How do other congregations deal with this? (more…)

Biblical Authority in the Global South

I am currently reading The New Faces of Christianity: Believing the Bible in the Global South by Philip Jenkins. It is a fascinating book and if you have a chance to read it, I would highly encourage it. You can also hear Philip Jenkins give a little bit of an overview of the book from his address at the Berkeley Theological Union.

I would like to share a few quotes for discussion. From the end of the the chapter “Power in the Book” which surveys contemporary African and Asian perspectives on the Bible and its striking conservatism in relation to Euro-American “scholarly” understanding of biblical interpretation, Jenkins writes:

By what standards, for instance, do churches decide whether particular biblical verses or passages carry special weight, or might be less authoritative than others? Except for the hardest of the hardcore fundamentalists, American Christians rarely believe that each and every verse of scripture carries the same degree of inspiration, and hence the same value. Instead, many assume an implicit hierarchy of texts, based on what is commonly viewed as the best scholarly opinion. So, for example, the assumption that St. Paul did not really write the Pastoral Epistles attributed to him – the letters to Timothy and Titus – means that these can be treated as less serious, less authoritative, than the apostle’s undoubted words in Romans or the Corinthian correspondence. To claim that “Paul didn’t really write this” consigns the Pastorals to a semi-apocryphal status. At one synod of the Church of England, a clerical presenter made the remarkable argument that since no scriptural texts prohibited the ordination of women, modern conservatives should not “set up artificial and inept lines that no one can defend”. Apparently, in such a view, the explicit prohibition on women’s leadership or teaching authority found in 1 Timothy 2:11-12 no longer ecen counts as part of the New Testament. Opinions can differ about the authority that such a passage should command, but for many believers, it literally has been read out of scripture. (Jenkins, 40)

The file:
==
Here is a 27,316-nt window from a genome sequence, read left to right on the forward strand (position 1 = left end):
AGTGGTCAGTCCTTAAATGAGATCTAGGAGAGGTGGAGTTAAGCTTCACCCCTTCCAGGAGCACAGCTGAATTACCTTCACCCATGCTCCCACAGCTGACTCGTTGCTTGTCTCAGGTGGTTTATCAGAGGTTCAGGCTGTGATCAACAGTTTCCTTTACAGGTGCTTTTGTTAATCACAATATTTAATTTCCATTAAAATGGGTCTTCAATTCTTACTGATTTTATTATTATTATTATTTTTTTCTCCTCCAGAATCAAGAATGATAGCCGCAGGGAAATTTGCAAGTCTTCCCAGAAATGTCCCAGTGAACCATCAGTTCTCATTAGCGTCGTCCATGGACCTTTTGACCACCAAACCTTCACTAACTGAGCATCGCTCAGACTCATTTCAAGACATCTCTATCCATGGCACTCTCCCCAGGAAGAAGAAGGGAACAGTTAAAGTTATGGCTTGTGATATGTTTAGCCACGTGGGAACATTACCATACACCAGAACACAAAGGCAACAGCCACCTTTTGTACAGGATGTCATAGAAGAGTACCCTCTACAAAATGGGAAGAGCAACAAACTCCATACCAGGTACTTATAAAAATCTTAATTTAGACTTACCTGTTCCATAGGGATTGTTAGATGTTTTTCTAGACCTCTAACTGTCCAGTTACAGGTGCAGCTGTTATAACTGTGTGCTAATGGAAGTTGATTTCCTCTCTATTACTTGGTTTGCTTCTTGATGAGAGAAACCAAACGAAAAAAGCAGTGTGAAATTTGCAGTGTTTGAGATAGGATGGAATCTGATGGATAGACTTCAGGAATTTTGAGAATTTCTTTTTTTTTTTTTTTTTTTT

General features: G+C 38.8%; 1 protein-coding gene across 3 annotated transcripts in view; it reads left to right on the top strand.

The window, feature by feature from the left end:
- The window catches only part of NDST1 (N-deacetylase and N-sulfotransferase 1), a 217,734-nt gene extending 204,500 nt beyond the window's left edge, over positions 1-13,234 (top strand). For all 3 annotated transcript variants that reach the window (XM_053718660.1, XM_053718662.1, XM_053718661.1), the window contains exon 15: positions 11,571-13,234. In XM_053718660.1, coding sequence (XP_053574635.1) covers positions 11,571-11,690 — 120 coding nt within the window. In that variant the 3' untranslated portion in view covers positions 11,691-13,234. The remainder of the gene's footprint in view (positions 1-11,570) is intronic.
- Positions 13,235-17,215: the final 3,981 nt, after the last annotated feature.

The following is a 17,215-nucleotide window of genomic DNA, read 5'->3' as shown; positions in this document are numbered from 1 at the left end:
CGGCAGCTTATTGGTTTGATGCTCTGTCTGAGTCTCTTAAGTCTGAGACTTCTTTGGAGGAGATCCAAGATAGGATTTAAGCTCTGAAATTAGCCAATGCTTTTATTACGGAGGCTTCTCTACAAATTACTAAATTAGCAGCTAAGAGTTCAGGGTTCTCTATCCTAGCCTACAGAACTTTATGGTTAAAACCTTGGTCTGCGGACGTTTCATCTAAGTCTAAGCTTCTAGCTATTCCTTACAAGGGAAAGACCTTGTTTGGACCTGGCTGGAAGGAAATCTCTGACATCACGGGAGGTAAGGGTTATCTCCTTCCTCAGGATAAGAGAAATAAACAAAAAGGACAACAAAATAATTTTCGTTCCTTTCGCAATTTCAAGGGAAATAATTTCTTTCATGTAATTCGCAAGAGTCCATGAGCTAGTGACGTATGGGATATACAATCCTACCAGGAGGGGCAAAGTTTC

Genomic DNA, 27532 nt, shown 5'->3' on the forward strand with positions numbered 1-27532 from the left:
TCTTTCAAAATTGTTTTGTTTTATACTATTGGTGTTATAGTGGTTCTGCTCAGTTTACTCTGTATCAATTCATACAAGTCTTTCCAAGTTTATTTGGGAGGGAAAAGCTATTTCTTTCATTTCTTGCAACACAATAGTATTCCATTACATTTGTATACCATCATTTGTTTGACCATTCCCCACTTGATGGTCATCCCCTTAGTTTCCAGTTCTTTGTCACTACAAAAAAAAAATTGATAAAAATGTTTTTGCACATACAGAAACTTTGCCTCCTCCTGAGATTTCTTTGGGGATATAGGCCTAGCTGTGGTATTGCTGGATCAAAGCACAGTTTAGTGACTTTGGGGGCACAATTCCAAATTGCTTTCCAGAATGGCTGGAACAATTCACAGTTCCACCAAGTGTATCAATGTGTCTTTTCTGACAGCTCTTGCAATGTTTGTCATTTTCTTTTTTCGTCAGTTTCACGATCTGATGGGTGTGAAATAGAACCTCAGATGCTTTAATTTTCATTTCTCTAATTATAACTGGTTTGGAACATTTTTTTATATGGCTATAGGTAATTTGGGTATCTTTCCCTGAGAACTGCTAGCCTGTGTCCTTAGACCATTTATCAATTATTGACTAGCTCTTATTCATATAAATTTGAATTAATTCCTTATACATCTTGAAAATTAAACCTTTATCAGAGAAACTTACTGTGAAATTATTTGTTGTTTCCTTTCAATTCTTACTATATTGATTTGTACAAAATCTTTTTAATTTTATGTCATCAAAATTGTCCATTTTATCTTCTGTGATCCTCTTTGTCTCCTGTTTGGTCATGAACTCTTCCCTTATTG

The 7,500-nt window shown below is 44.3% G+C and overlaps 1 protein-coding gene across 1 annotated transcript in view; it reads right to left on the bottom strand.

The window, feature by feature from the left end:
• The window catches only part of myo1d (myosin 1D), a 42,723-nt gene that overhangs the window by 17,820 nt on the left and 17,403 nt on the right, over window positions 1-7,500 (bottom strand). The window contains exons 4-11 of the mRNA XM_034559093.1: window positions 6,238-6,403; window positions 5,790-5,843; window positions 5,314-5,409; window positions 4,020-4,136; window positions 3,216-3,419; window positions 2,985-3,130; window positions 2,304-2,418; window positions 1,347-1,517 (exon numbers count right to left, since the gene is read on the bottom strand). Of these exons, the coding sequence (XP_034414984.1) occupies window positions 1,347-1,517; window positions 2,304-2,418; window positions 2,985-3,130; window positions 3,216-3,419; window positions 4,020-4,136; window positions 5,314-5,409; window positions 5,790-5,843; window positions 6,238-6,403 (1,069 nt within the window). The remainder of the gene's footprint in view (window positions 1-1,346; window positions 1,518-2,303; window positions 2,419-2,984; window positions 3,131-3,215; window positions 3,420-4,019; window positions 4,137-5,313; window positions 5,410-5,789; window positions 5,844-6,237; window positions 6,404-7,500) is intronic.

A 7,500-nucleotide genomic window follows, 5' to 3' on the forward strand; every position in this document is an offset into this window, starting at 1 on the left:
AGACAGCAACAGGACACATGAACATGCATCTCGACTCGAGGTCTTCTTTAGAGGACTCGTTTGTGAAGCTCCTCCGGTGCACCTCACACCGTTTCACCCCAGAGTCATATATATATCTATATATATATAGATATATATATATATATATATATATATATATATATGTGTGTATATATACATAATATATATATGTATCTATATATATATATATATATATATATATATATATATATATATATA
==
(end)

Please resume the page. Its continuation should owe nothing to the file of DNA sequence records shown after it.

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Bad News for Arms Dealers

Campaigning against the arms trade has always been a David and Goliath battle with a few small underfunded non-profit organizations against a massive, wealthy industry in which multi-billion dollar deals are routine. Good news usually comes after years of quiet, mostly thankless work.

All that is to say that I was extremely happy to read about the closure of the Defence Export Services Organisation this week. DESO is (or was) a uniquely British government department whose sole purpose is to promote the sale of British weapons abroad using whatever “legal” means available to them.